Golf, in his spare time, has always been an abiding passion, and even in his eighties he is still making adjustments to his swing in search of perfection. His early tutor was Leonard Crawley, who had possibly one of the finest golf swings of all time. His lowest golf handicap has been four and, even now, one of his bad shots can produce a stream of verbal criticism of himself which would cause even Freddie Trueman to blush. Over the years he has derived immense pleasure from head to head confrontations with his friends, rather than seeking to put his name on trophies or golf club walls, while among his friends in the County Cricketers' Golf Society there is a term for the world's worst golfer; it is Gubby's foursome partner. He can be seen at his beloved Berkshire or Sandwich outdoing Nigel Mansell at the wheel of his golf buggy, still hitting the ball straight but sacrificing length for accuracy, which is a polite way of saying that he doesn't hit it as far as he used to.

Jim Swanton has pointed out in the book how many cricket crises Sir George has lived through, and they were summed up by Prince Philip in his telegram to the President of MCC on the occasion of Gubby's 80th birthday celebration at Lord's: No man has done more for MCC and for cricket over a long period when things have been far from easy. He deserves all the tributes he is bound to get. Philip.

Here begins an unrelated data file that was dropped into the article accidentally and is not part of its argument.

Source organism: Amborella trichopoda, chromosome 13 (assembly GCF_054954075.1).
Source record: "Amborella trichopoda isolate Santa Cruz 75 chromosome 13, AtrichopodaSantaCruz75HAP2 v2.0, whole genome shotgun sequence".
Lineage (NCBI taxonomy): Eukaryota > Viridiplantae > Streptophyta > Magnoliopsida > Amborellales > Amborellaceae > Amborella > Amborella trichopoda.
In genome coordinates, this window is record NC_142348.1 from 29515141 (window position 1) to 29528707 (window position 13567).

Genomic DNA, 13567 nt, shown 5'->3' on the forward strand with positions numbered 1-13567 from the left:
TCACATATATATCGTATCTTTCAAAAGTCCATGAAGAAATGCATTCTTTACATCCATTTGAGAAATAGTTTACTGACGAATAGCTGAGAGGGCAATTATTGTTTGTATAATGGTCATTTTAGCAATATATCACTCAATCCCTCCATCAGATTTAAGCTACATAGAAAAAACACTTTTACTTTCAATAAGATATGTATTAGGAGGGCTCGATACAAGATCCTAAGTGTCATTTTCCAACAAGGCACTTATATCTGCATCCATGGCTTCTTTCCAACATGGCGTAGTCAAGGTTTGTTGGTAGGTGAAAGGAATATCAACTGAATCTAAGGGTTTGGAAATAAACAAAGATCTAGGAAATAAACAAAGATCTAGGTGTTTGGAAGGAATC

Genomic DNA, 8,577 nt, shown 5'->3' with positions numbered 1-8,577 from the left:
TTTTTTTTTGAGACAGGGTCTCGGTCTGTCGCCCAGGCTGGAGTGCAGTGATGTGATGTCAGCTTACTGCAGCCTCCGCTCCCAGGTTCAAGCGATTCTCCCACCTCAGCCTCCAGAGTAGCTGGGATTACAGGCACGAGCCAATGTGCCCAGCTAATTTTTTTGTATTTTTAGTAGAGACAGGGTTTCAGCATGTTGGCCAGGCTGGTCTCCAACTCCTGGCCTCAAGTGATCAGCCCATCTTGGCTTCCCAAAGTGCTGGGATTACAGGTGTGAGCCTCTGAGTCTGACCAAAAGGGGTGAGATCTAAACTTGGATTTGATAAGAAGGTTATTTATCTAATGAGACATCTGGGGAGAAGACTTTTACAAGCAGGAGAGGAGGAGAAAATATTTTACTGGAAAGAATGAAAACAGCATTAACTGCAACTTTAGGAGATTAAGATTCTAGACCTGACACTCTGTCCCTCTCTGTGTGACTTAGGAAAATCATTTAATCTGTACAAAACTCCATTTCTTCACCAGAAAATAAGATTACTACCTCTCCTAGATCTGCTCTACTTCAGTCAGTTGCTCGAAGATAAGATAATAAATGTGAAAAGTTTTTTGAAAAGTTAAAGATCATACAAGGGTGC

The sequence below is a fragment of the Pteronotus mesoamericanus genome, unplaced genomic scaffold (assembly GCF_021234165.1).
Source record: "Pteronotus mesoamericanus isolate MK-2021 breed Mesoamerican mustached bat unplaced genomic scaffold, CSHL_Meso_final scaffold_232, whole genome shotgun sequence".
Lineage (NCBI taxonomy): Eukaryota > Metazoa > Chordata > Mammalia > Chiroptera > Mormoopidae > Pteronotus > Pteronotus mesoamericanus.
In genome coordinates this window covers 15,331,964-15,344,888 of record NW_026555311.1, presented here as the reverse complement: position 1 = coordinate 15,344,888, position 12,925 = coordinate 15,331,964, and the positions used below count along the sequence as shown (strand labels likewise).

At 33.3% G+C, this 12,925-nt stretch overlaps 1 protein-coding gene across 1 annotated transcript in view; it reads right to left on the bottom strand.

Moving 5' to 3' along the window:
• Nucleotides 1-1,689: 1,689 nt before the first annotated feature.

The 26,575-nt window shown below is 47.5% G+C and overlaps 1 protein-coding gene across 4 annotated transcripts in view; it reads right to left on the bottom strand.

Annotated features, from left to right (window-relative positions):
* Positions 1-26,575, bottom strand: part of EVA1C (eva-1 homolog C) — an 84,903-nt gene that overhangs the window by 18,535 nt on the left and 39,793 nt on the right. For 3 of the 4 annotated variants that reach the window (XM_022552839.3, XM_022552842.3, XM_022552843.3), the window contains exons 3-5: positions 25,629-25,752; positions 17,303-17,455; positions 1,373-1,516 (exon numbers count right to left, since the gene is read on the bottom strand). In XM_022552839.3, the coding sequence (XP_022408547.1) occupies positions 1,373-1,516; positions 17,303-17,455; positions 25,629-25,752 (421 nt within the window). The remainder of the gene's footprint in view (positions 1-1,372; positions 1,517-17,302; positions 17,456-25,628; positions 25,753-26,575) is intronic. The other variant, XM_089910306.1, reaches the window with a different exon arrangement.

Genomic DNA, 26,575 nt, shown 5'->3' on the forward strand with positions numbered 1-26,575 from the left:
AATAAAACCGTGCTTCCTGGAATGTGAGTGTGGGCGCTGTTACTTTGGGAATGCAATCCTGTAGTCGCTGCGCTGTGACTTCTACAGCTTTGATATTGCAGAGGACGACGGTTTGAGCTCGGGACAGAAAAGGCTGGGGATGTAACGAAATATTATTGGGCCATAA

Gubby spoke at the 150th MCC Anniversary Dinner in 1937 and it is hoped that he will do the same at the 200th in 1987. Like all great sportsmen, he identifies the one key moment of luck or fate which launched him on his career. In his case it was in 1922. Having had no success in the Freshmen's match at Cambridge, he was invited to play for Middlesex against the University and took six for 13 which, needless to say, got him into the University side. One of his victims was Hubert Ashton, the Cambridgecaptain, bowled by a trimmer, which might have helped his cause. For some reason he has never been one of Wisden's Cricketers of the Year, but I suppose that is because he has been more sparing with his activities on the field than off.

© John Wisden & Co